Tax day may seem far away but if you want to cash in on the real estate-related tax perks of buying this year, you'll need to be sure you've got these five documents in hand:
Mortgage Interest Statement IRS Form 1098 The meatiest real estate tax deduction on the books today allows you to deduct 100% of the mortgage interest you paid during the tax year. To get this deduction, keep any eye on your mail for Form 1098 from your mortgage lender. This reports how much of that interest you paid. Check your lender's on-line account management service (likely where you make payments on-line). Many post 1098s digitally before they send paper copies.
Uniform Settlement Statement (HUD-1) If you purchased recently, right after closing you should have received your HUD-1 Settlement Statement. The data on this form is invaluable during tax time. It details prepaid interest, prorated property taxes, and other potentially deductible fees. The HUD-1 is usually printed on legal-sized paper and shows the credits and debits for buyers or sellers. Your broker may have a copy if you can't put your hands on your file!
Moving expense receipts Moving expenses are tax deductible if your move is closely related to the start of a new job. The rule of thumb: if you moved more than 50 miles to be closer to your new workplace, you could be eligible. Consult your tax pro for details on this credit and be sure to bring your moving receipts.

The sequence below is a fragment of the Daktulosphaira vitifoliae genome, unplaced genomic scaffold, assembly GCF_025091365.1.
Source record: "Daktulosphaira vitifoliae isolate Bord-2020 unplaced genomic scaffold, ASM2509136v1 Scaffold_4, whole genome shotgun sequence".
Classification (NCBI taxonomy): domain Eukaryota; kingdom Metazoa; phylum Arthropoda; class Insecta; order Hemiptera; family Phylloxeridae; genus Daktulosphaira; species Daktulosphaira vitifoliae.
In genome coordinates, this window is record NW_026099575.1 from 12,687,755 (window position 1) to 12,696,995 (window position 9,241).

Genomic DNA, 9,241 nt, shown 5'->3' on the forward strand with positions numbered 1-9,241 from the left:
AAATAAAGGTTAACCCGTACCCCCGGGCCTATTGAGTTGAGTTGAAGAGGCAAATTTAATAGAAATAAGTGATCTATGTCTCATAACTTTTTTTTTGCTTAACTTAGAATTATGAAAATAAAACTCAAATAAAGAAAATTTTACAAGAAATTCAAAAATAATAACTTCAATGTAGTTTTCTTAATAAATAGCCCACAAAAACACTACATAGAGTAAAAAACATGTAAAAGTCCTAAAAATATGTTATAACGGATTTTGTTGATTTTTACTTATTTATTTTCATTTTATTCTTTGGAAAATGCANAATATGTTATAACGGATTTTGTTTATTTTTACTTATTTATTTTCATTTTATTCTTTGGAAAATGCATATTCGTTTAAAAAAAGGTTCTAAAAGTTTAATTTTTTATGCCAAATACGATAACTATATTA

Receipts from energy efficient home appliances and improvements Under the Non-business Energy Tax Credit, homeowners who make qualifying energy efficient upgrades can claim tax credits. If you've recently installed energy efficient improvements such as insulation, new windows or other energy savers, you may be able to deduct 10% of their cost.
Mortgage Credit Certificate (MCC) Homeowners who've purchased in the last few years using a Mortgage Credit Certificate may be entitled to a pretty hefty tax credit. MCCs apply as long as you live in the home and pay a mortgage on it. But, they only apply to defray taxes you actually owe--you can't use them to get a refund. If you have one, the MCC is a must-have as you start your tax prep.
Compiled by Betsy Kessler; portions reprinted from Trulia, 1/13